jboss-hibernate-logo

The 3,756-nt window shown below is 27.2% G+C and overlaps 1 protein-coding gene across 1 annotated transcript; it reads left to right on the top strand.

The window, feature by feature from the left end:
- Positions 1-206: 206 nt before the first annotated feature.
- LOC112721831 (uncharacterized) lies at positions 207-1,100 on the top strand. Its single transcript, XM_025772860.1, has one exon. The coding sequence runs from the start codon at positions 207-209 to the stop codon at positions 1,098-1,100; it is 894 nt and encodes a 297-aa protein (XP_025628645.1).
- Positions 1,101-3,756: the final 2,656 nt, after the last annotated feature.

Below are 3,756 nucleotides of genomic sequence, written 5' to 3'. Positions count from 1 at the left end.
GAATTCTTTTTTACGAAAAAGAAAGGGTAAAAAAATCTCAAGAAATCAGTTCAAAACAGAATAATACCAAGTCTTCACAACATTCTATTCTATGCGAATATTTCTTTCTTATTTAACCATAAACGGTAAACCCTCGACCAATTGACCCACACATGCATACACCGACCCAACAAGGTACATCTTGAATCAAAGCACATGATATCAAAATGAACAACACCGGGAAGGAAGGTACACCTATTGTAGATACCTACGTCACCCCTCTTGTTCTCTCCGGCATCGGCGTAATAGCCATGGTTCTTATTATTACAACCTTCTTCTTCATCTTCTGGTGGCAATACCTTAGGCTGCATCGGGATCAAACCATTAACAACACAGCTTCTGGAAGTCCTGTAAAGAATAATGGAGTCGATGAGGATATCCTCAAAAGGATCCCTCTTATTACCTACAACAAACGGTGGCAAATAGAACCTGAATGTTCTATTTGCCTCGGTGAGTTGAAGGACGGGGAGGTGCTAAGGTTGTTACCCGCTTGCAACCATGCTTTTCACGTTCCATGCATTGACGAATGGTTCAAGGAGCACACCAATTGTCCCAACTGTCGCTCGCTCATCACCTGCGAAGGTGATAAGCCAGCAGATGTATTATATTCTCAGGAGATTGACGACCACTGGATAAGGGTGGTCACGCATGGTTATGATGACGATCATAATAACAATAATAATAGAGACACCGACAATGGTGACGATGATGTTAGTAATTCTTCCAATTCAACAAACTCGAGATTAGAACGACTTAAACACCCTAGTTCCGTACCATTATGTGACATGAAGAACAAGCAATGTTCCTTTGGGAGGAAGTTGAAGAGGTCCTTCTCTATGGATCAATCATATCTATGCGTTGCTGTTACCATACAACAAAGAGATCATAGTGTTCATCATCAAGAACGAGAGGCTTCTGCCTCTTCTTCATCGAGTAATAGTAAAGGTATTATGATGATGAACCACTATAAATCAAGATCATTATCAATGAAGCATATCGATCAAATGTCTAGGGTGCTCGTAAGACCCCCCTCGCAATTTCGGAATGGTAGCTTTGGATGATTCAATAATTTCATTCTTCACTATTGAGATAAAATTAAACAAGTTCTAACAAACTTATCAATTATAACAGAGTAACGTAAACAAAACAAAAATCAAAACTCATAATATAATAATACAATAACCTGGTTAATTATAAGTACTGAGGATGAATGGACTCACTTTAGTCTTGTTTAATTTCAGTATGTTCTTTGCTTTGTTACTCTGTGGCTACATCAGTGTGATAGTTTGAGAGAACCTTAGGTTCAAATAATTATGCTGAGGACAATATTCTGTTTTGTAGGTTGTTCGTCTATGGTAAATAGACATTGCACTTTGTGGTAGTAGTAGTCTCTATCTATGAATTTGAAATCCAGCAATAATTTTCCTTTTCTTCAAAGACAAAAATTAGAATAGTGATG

Hibernate bytecode enhancement